AIP

Pesto Scallops with Bacon

This recipe seems pretty fancy, but is super-easy (especially if you already have some pesto in your freezer!).  So if you want to impress your spouse on a romantic evening, or have something extra-ordinary but quick, or just want to treat yourself, this is your recipe!  It probably would be good with shrimp and/or crab too.  And if your spouse isn’t Paleo, like mine, I poured half the scallop mixture over pasta for him.  Poor guy.

1 pound of scallops (I used bay because they were cheaper.  But if I wasn’t on a budget I would have gone for the larger sea scallops, they’re my favorite.), rinsed and patted dry with paper towels
4 slices of bacon, diced
1-2 zucchini, Julienne peeled
Juice from 1/2 lemon
1/4 cup Easy AIP Pesto

Do you have a Julienne peeler?  If not, I recommend this one from Kuhn Rikon.  It’s a little pricey, but I make noodles now out of just about anything!  I also have a spiral slicer but it tends to make larger spirals than the Julienne peeler.  Which sometimes you want, but sometimes you don’t.  For this I wanted a small delicate noodle, so I went with the Julienne peeler.

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Start by getting your pan good and hot.  Then add the bacon and stir until starting to brown.

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Add the scallops.  They will cook quickly so make sure everything else is prepared before you add them.  Seriously, they cook in just a couple of minutes.

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Start stirring.  After a minute when the scallops seem mostly cooked, dump in the pesto.

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Stir to distribute the pesto, then add the zucchini noodles.

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Stir for another minute, then add the juice from 1/2 lemon.  Season with salt and pepper (if you tolerate) and enjoy!

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Categories: AIP, Fish, Recipes, Vegetables | Tags: , , , , , | Leave a comment

Easy AIP Pesto

My dad first started experimenting with Pesto back in the late 70s.  I remember loving basil pesto (on pasta!) so much that I would beg to have the leftovers for breakfast.  Not bad for a picky eater!!

Over the years I have consistently made pesto with the basil harvest from my garden or what I get at the farmer’s market.  When I found out I was allergic to dairy, I started using walnuts in place of the Parmesan and pine nuts.  I think I liked this even better, especially with a little squeeze of lemon.

But now on AIP, no nuts.  I wasn’t sure what to do about pesto with no nuts at all.  Turns out, I didn’t need to worry at all … it’s just fine without any nuts!

Ingredients:

1 large bunch of basil
3 cloves of garlic
1/4 cup of olive oil

Put all ingredients into a food processor, blender, or cool processor attachment to your stick blender.  Process until the consistency you want it.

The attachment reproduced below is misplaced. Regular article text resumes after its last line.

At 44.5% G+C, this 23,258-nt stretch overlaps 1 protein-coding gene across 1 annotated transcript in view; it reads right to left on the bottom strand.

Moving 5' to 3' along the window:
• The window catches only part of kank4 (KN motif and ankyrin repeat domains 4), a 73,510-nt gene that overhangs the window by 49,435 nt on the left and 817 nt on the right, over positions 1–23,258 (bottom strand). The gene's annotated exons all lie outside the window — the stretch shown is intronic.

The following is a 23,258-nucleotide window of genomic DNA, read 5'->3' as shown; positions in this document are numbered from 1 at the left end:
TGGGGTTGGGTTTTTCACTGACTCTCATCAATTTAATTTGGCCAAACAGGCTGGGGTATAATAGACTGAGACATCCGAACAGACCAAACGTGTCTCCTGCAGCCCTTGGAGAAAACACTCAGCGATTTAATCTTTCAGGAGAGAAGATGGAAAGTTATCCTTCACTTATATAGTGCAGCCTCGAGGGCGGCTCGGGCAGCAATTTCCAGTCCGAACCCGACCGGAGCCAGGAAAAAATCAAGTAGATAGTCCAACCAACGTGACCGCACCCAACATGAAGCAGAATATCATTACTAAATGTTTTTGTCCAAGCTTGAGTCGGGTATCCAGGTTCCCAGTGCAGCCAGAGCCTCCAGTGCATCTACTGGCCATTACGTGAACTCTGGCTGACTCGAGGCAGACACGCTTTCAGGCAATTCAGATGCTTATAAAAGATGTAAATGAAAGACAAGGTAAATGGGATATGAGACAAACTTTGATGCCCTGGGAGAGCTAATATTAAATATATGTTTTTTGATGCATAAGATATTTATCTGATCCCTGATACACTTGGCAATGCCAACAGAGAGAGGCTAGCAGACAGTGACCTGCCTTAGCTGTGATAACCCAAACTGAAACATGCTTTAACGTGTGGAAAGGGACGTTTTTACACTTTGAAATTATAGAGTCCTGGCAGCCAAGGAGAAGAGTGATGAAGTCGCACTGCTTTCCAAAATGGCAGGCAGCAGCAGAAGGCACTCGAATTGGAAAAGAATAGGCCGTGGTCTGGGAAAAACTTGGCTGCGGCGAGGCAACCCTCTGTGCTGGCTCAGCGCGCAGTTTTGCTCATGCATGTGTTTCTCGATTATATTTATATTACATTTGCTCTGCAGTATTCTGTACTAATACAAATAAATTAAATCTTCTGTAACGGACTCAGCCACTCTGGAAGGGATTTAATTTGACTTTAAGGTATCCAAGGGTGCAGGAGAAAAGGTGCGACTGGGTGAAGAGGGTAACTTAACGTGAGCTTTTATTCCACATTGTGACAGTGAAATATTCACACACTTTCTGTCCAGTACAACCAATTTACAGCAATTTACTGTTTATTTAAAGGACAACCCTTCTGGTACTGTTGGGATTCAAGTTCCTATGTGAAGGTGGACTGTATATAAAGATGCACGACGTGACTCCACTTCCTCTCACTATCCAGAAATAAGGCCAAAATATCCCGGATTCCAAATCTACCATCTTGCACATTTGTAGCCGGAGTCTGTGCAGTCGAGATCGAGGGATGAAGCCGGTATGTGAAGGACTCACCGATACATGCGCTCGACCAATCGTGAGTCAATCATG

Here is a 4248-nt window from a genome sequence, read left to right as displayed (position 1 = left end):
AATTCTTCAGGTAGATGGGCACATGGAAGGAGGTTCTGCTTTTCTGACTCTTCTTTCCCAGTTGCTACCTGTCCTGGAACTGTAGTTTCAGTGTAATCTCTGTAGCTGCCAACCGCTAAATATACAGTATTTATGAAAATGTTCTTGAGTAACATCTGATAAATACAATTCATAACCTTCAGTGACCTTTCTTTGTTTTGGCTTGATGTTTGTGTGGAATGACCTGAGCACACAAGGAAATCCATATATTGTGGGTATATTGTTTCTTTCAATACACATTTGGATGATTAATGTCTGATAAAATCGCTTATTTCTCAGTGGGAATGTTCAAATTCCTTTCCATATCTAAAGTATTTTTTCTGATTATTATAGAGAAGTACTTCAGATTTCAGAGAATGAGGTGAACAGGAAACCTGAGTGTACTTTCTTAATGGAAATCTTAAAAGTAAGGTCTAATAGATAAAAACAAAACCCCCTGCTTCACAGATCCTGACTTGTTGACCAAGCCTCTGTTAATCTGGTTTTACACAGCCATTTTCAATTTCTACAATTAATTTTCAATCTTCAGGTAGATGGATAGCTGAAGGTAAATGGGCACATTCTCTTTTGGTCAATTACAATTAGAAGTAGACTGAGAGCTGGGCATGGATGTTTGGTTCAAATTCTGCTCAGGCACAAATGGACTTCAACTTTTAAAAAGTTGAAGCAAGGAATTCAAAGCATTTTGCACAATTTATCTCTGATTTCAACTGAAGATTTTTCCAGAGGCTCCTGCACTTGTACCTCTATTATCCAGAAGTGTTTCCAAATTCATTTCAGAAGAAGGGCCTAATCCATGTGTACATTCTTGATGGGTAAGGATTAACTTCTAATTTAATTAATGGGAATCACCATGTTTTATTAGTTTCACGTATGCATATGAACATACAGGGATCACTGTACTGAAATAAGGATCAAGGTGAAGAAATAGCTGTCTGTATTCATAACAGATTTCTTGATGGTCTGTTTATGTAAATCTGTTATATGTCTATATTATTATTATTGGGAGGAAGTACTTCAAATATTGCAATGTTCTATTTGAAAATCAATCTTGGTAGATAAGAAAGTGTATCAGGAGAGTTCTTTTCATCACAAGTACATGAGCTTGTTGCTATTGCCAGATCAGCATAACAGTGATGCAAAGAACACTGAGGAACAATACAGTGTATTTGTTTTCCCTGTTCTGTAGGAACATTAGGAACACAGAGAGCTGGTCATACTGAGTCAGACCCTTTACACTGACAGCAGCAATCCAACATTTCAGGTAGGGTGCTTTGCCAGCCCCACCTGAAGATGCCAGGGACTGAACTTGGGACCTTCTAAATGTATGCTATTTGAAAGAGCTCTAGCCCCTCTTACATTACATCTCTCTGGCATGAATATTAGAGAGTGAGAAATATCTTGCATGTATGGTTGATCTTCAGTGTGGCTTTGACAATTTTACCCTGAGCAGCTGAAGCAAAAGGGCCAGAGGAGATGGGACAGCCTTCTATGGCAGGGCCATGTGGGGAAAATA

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Now, I’ll share a little secret with you.  I have a large herb garden in my back yard.  In the fall, I harvest lots and lots of herbs to store for the winter.  Some I freeze whole in zip-lock bags.  Some I strip the leaves off and freeze the leaves in zip-lock bags.  And some I puree and freeze in tablespoon-sized chunks.  This is what I do with basil and/or pesto.  I use my handy Pampered Chef 1 Tbs scoop, and scoop onto a parchment paper lined cookie sheet.  Then I freeze and store in a zip-lock bag.  When I want pesto on my spaghetti squash I pop a couple out and defrost to mix into my cooked squash.  Yum.  I do this with other things like chipotle peppers and tomato paste too.  That way none of it goes to waste and you have the small sizes most recipes call for.  Some people use ice-cube trays and that works too, I just think they’re a pain to clean (and I don’t want my basil tasting like chipotle) so this works better for me.

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Categories: AIP, Condiments, Recipes | Tags: , , , | 1 Comment

Celeriac and Collard Green Slaw

Do you ever get bored with the same old vegetable side dishes?  I do.  I seem to have food ADD!!  Well, in winter sometimes it is hard to fulfill my need to eat interesting vegetables beyond steamed or roasted broccoli.  And although I love many of the root vegetables, roasting them can get old, and I really don’t like purees (I think it’s a texture thing.  It feels more like drinking or something.  I need to CHEW my food for my stomach to register it!).  But I do love interesting chopped salads.  The less lettuce the better.

I was looking to make something with celeriac or celery root because it is a good winter vegetable, readily available, and high in vitamin K, moderately high in vitamin C, phosphorus, and potassium.  But beyond pureeing, I wasn’t really sure what to do with it.  Then I thought of some sort of slaw … and voilà!  This is a rather hearty vegetable salad due to the texture of the collards and the two root vegetables.  Perfect for a winter meal … when you are craving some raw veggies!